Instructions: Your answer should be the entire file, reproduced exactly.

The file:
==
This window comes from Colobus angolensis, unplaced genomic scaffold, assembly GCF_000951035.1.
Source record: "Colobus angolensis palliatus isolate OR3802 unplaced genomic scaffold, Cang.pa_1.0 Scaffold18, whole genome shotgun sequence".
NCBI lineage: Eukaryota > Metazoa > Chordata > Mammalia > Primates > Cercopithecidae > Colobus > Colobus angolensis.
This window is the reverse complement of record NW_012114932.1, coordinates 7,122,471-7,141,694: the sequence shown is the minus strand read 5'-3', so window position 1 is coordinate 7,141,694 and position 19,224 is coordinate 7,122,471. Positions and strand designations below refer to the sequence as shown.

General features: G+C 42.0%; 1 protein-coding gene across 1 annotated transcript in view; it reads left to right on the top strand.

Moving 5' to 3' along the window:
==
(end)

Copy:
This window comes from Colobus angolensis, unplaced genomic scaffold, assembly GCF_000951035.1.
Source record: "Colobus angolensis palliatus isolate OR3802 unplaced genomic scaffold, Cang.pa_1.0 Scaffold18, whole genome shotgun sequence".
NCBI lineage: Eukaryota > Metazoa > Chordata > Mammalia > Primates > Cercopithecidae > Colobus > Colobus angolensis.
This window is the reverse complement of record NW_012114932.1, coordinates 7,122,471-7,141,694: the sequence shown is the minus strand read 5'-3', so window position 1 is coordinate 7,141,694 and position 19,224 is coordinate 7,122,471. Positions and strand designations below refer to the sequence as shown.

General features: G+C 42.0%; 1 protein-coding gene across 1 annotated transcript in view; it reads left to right on the top strand.

Moving 5' to 3' along the window: